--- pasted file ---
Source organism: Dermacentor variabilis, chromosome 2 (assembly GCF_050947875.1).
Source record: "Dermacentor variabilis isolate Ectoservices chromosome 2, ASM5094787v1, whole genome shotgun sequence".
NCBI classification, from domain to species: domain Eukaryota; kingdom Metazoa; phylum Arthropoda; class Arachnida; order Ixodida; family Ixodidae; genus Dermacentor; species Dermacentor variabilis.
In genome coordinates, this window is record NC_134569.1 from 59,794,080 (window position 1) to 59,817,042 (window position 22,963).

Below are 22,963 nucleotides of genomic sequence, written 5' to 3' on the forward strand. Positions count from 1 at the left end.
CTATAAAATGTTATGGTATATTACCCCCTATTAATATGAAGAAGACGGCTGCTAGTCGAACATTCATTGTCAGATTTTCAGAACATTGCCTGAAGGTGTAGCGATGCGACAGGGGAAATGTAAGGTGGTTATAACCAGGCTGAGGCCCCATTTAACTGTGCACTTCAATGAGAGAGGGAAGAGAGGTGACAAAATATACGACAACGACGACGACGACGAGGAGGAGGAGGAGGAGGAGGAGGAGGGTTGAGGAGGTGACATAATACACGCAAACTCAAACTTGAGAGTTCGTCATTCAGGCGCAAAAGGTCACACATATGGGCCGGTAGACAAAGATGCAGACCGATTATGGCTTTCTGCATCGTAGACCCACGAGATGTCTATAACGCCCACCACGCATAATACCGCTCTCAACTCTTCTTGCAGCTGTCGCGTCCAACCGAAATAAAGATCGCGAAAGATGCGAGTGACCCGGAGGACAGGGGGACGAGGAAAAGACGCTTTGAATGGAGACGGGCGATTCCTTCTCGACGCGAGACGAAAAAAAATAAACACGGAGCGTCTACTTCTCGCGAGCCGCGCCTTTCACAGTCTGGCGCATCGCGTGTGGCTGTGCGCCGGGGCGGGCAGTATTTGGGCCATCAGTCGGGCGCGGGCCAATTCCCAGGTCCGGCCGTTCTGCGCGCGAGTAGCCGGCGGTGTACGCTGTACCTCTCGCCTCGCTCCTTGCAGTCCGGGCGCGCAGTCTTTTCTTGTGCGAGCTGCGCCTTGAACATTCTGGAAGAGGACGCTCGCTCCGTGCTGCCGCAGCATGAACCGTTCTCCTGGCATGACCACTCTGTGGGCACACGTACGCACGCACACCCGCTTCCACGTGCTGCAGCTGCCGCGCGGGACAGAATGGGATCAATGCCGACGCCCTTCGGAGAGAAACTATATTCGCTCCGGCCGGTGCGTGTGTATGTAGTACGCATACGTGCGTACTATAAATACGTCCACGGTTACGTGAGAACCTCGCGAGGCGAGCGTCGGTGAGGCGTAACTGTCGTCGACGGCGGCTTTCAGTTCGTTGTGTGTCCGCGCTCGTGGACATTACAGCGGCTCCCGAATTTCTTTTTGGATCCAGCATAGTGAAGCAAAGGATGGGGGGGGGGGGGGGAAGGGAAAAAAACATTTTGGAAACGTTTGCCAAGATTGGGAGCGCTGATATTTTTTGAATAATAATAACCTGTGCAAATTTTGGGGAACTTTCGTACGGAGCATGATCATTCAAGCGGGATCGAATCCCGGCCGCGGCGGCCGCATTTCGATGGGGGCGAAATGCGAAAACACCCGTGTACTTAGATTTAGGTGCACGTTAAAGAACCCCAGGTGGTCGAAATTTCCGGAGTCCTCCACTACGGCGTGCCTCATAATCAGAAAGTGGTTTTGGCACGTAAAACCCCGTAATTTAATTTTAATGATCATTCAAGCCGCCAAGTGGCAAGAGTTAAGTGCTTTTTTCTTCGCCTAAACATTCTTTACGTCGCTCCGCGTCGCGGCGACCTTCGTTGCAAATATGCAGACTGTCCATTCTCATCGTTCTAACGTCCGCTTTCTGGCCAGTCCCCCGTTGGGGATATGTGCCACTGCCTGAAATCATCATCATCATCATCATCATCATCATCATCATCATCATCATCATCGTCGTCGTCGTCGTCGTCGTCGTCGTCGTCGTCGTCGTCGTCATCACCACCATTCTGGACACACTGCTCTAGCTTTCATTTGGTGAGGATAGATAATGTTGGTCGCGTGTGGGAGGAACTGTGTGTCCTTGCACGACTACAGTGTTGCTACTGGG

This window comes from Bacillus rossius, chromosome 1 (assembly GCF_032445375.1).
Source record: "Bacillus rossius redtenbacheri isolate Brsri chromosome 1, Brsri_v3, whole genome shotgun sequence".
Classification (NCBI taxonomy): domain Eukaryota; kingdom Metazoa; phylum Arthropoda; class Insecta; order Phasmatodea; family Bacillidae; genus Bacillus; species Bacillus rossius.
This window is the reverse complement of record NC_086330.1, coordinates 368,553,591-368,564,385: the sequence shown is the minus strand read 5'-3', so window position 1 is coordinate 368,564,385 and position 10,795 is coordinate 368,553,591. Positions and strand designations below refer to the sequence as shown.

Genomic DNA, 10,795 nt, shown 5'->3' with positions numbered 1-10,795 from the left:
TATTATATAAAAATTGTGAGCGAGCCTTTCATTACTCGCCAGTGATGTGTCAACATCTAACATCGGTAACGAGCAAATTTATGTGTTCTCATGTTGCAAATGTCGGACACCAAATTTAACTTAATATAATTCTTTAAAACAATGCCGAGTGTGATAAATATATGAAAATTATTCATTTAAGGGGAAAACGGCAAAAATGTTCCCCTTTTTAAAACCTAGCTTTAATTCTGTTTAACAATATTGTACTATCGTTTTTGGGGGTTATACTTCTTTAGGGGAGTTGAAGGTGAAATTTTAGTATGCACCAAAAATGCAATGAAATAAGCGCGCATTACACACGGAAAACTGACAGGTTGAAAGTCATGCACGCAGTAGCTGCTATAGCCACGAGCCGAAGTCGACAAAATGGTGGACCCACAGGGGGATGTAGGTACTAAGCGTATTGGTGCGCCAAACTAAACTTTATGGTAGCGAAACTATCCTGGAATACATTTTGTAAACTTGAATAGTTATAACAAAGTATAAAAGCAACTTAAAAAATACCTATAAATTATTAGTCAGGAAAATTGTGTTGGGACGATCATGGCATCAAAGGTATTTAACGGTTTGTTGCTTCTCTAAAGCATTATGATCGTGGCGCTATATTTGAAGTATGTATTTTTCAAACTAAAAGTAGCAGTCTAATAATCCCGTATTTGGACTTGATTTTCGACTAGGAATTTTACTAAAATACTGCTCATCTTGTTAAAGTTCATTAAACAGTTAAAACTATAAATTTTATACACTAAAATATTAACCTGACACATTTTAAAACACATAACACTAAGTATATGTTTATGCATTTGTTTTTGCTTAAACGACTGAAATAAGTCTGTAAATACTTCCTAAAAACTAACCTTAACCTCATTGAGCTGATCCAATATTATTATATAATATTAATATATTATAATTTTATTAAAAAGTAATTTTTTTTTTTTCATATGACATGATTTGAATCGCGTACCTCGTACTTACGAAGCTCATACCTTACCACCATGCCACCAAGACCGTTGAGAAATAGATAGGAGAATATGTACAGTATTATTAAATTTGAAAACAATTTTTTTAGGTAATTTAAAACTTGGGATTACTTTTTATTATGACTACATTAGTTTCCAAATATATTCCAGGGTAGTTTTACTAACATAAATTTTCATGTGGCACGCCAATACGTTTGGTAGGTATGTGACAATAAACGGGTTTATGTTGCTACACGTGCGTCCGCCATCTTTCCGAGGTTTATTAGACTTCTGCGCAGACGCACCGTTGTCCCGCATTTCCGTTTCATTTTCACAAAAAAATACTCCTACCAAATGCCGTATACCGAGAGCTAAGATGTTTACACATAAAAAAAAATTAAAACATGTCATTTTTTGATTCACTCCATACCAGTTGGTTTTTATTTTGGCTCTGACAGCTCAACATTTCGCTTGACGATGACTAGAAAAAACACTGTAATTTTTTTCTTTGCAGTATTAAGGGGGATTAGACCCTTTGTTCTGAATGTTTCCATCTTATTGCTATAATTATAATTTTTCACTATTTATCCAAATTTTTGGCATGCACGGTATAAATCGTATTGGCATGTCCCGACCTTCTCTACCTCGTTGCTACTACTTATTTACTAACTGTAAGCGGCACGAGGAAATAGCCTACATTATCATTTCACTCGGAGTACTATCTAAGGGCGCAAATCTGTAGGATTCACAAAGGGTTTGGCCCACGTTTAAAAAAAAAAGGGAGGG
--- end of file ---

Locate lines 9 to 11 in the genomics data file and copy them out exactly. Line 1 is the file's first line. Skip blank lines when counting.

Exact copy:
Classification (NCBI taxonomy): domain Eukaryota; kingdom Metazoa; phylum Arthropoda; class Insecta; order Phasmatodea; family Bacillidae; genus Bacillus; species Bacillus rossius.
This window is the reverse complement of record NC_086330.1, coordinates 368,553,591-368,564,385: the sequence shown is the minus strand read 5'-3', so window position 1 is coordinate 368,564,385 and position 10,795 is coordinate 368,553,591. Positions and strand designations below refer to the sequence as shown.

Genomic DNA, 10,795 nt, shown 5'->3' with positions numbered 1-10,795 from the left: